Category: Democracy and foreign policy

Advancing democracy a casualty of great-power competition?

     

The United States should be wary of waging a long-term ideological competition that pits democracy against authoritarianism, argue Elbridge Colby and Wess Mitchell, founders of the Marathon Initiative, a new… Read more »

A pro-democracy foreign policy: Retrenchment, restoration or reinvention?

     

  We live in a new reality: America can no longer dictate events as we sometimes believed we could, especially given the damage to its values, image, and influence, argues… Read more »

Cementing the ‘building blocks’ of a China strategy

     

Neither China nor America seeks war, surely. But they are deliberately hurtling toward economic separationhttps://t.co/IQY975OSuw — The Economist (@TheEconomist) May 8, 2020 You might have hoped that a pandemic would… Read more »

Great Power Competition: Will pandemic give democracies advantage?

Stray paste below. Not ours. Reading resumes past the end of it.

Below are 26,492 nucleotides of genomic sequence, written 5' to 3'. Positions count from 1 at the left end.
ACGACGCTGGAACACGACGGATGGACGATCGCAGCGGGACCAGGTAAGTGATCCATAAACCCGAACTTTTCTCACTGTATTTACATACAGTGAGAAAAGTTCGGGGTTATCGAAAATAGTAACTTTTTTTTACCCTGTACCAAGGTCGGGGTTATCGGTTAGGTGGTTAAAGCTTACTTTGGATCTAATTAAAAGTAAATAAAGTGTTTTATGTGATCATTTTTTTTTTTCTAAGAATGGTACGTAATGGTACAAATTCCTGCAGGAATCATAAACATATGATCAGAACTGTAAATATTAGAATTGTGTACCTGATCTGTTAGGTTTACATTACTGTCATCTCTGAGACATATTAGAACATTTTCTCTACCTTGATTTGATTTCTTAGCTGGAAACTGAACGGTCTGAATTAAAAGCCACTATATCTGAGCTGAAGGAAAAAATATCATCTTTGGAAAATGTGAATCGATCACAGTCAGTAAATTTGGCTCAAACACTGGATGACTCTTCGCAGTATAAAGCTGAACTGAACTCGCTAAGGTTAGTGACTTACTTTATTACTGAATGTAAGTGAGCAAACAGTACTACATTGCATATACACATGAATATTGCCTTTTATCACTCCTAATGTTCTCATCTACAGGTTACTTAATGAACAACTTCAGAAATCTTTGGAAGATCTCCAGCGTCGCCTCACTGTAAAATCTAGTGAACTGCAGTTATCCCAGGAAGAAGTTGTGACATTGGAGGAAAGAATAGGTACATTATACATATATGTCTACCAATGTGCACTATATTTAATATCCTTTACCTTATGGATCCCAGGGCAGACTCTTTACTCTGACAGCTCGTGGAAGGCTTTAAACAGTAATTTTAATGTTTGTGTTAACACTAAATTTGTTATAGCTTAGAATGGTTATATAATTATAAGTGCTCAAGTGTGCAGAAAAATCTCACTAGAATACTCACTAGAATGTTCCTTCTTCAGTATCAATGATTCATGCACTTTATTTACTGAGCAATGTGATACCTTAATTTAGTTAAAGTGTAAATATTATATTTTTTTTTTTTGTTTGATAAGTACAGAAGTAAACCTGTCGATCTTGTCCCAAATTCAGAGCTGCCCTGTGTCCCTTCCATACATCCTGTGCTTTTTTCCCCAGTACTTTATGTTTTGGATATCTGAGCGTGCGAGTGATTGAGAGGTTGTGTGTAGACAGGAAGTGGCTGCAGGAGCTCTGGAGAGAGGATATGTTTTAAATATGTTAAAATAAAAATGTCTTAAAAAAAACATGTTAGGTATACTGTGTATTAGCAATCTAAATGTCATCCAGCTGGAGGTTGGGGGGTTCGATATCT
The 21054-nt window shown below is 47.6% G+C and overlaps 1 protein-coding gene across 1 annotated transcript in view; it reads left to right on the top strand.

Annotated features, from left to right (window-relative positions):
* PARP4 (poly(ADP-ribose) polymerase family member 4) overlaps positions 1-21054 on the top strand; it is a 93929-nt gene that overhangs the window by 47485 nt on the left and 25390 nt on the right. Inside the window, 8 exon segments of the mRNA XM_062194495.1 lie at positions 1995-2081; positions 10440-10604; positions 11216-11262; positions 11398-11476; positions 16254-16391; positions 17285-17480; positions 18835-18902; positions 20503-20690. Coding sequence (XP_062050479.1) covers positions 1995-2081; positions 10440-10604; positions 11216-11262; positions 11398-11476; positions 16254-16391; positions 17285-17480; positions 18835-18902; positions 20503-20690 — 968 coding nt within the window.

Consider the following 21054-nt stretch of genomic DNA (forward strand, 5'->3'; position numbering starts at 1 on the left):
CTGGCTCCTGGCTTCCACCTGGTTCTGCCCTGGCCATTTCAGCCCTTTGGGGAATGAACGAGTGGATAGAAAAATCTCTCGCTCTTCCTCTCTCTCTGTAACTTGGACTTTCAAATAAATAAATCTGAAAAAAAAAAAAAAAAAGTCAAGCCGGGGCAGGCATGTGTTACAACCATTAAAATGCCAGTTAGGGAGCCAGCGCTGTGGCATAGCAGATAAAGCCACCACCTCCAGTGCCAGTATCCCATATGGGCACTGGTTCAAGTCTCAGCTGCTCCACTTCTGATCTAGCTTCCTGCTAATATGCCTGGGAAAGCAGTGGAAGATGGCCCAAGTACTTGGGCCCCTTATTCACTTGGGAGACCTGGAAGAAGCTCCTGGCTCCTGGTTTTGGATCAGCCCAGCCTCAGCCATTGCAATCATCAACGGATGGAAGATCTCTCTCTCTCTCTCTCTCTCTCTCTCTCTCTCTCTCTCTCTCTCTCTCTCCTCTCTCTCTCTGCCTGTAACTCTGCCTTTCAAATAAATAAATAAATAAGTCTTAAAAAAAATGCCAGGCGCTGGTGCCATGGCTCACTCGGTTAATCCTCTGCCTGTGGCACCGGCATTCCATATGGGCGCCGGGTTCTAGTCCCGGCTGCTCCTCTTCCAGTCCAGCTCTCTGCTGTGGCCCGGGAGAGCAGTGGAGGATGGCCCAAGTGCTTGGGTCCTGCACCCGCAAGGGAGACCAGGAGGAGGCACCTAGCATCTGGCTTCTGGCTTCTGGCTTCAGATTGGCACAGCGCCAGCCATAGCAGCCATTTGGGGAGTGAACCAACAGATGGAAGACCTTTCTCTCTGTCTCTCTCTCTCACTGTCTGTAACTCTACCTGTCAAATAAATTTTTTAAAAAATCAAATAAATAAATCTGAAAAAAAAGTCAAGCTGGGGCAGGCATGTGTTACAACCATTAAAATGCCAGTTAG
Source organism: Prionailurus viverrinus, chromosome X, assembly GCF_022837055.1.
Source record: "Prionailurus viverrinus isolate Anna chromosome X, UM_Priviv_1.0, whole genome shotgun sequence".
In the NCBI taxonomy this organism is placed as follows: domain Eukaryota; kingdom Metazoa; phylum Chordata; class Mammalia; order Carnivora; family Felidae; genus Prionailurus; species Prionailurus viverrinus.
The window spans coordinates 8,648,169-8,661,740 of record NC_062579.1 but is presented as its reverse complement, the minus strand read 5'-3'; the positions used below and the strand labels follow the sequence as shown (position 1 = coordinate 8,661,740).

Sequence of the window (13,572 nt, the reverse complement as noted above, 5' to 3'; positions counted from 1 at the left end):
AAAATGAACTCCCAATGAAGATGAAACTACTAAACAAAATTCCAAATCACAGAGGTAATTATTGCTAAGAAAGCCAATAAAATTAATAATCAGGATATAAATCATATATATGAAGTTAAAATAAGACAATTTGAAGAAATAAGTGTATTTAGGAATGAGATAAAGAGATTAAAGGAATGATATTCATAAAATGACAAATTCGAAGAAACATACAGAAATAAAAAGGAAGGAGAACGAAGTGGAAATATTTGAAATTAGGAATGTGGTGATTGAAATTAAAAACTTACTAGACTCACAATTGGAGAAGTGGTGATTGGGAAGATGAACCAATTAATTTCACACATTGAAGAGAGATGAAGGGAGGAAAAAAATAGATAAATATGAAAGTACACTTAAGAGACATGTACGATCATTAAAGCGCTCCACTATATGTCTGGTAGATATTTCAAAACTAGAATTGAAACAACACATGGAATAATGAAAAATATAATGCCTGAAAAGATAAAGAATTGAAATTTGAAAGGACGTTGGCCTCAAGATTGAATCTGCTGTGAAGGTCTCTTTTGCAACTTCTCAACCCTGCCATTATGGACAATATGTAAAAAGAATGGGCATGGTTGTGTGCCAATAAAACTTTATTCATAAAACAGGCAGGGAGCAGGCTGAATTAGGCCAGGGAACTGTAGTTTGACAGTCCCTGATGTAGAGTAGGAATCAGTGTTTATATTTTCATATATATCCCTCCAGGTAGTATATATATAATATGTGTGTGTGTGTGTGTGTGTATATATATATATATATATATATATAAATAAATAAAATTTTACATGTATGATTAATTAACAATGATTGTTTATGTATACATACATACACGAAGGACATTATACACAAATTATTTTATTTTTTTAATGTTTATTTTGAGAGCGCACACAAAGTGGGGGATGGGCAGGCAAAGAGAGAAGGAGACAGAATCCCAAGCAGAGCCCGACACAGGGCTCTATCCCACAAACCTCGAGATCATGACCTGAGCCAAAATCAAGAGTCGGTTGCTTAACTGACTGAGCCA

Democracy was in retreat, and autocrats were on the march, before the coronavirus appeared, notes analyst Ruchir Sharma. To contain it, leaders of all political styles have assumed previously unthinkable… Read more »

COVID-19’s regime-type fallacy: Autocrats also feeling strain

     

The novel coronavirus is compounding preexisting threats to press freedoms around the world, according to a new report by the international watchdog organization Reporters Without Borders, ABC News reports: Reporters… Read more »

Autocratic assertion meets democratic dereliction

     

The coronavirus pandemic must not be used as a pretext for authoritarian states to trample over individual human rights, or repress the free flow of information, the UN secretary general… Read more »

Learn to live with despots or avoid ‘realist’ retreat?

     

Former State Policy Planning Director Steve Krasner (someone we have worked with and respect) has written a piece in Foreign Affairs (“Learning to Live with Despots”) that advocates realism as the… Read more »

Don’t pave the way for authoritarian spheres of influence

     

Washington still has the power to prevent Beijing and Moscow from dominating their regions, so long as it rejects advice to cut loose its vulnerable frontline allies. A tougher, more… Read more »

Essential weekend reading: Why the West is worth saving

     

No historical rhythm guarantees that democracy is just around the corner in China or Russia or anywhere else, argues Michael Kimmage, Professor of History at The Catholic University of America…. Read more »